2. This and other evidence indicates an innate human resistance to killing, manifesting in not shooting when they have the chance, or not aiming when they shoot.
  3. Modern armies have developed Pavlovian and operant conditioning - such as replacing bullseye targets with silhouette targets - to increase firing rates.

Obviously, if only 10% of your guys are shooting to kill and you can get that up to 20%, it's almost the same as having twice as many guys - except you don't need twice as much food and wages.

You could extend this to your fictional world, and claim that with with modern training techniques and understanding of human nature you could make a force of the same size much more effective.

Of course, you could argue the not-killing evidence doesn't extend to medieval battles; people's instincts might be different when the threat is right in their face.

  • $\begingroup$ Winning in combat is not about killing the other person, it's about being able to make that other person do what you want (Sun Tzu has a well-known quote to this effect, and most other military writers express the same sentiment). Increasing the willingness of your troops to kill is far from the most effective way to increase your combat capabilities. $\endgroup$ – Mark Oct 3 '19 at 21:40

strategy is based on available resources, so almost nothing from modern warfare could be implemented. Camouflage painting maybe. But historical knowledge of military expert could give to Gary things like:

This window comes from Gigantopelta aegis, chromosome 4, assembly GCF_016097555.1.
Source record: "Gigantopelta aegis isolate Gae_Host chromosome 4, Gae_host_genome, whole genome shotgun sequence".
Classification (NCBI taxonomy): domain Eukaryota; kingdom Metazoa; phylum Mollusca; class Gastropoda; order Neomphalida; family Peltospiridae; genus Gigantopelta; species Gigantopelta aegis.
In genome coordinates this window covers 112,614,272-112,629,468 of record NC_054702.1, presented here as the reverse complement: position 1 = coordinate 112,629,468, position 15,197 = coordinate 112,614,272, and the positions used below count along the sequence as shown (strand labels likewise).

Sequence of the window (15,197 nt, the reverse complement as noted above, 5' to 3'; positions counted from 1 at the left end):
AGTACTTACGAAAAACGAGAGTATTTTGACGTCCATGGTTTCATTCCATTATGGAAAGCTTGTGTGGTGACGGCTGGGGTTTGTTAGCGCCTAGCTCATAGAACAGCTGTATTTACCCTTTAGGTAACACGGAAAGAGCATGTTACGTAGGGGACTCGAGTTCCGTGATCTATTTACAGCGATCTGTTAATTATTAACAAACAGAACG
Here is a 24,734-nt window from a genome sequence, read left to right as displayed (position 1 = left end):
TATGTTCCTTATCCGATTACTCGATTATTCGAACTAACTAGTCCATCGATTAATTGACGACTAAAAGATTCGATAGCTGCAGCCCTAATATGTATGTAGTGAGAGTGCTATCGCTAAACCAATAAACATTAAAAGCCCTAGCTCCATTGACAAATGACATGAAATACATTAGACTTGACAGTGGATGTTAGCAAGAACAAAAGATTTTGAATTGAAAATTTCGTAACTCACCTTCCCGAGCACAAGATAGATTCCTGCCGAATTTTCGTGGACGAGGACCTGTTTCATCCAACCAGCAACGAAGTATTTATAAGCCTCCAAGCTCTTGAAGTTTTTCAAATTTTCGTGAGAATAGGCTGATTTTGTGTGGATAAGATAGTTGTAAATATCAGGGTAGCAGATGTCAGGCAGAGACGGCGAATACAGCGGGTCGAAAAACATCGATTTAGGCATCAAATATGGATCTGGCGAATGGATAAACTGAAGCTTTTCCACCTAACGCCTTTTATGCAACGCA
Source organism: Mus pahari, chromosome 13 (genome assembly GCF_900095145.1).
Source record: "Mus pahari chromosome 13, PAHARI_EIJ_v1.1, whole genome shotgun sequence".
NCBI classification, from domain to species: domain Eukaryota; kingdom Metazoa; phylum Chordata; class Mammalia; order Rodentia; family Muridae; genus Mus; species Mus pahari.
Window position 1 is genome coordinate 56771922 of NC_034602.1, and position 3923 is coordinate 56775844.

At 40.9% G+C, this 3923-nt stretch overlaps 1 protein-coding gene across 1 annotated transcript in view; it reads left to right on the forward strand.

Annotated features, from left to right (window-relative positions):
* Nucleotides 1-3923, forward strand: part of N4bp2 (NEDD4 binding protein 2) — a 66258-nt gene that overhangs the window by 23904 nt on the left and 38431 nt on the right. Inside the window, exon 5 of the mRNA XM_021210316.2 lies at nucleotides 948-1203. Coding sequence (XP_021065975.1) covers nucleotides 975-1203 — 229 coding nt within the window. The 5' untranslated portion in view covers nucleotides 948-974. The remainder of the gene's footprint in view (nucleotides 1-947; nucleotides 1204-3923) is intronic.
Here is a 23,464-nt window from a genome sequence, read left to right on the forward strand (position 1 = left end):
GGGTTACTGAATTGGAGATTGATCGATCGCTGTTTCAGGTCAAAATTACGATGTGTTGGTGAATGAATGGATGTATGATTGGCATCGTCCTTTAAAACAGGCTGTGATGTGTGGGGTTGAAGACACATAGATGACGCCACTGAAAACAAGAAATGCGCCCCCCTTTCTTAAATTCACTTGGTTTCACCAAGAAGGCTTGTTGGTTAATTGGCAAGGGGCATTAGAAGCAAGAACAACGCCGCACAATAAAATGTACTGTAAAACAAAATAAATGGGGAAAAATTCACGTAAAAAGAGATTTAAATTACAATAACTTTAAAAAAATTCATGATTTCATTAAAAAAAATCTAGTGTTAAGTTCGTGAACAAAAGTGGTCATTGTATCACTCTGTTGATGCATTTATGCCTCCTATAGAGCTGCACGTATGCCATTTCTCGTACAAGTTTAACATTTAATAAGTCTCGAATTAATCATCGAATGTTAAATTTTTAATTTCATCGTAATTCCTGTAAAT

- advanced fortification, both field and long-term
- something like spanish tertia (offtopic - I tried to recreate it in M&B PoP, if ya know what I mean ;-) and it kinda works good)
- chain of command, military ranks
- advanced siege and field mechanical artillery, due to math and other knowledge

  • $\begingroup$ Welcome to the Worldbuilding Stack Exchange and thank you for your valuable contribution! I would like to suggest you improve your answer further by adding sources, quotes and examples and improving readability (i.e. capitalisation). $\endgroup$ – A Lambent Eye Oct 4 '19 at 7:54

Modern warfare requires modern weapons/tools. So... many tactics, formations and most rules do not apply because neither enemy nor they themselves do have the tools to make them useful.

What would come in handy would be the modern training methods, ranking system, execution of commands/discipline and how supply chains are set up. Also, many 'modern' ideas, like hygiene and that a̶l̶c̶o̶h̶o̶l̶ ̶s̶h̶o̶u̶l̶d̶ ̶n̶o̶t̶ ̶b̶e̶ ̶a̶ ̶r̶e̶p̶l̶a̶c̶e̶m̶e̶n̶t̶ ̶o̶f̶ ̶w̶a̶t̶e̶r alcohol should be consumed as little as possible. Also clearing up myths about mystical herbs and ground-up animal parts that at best do no harm.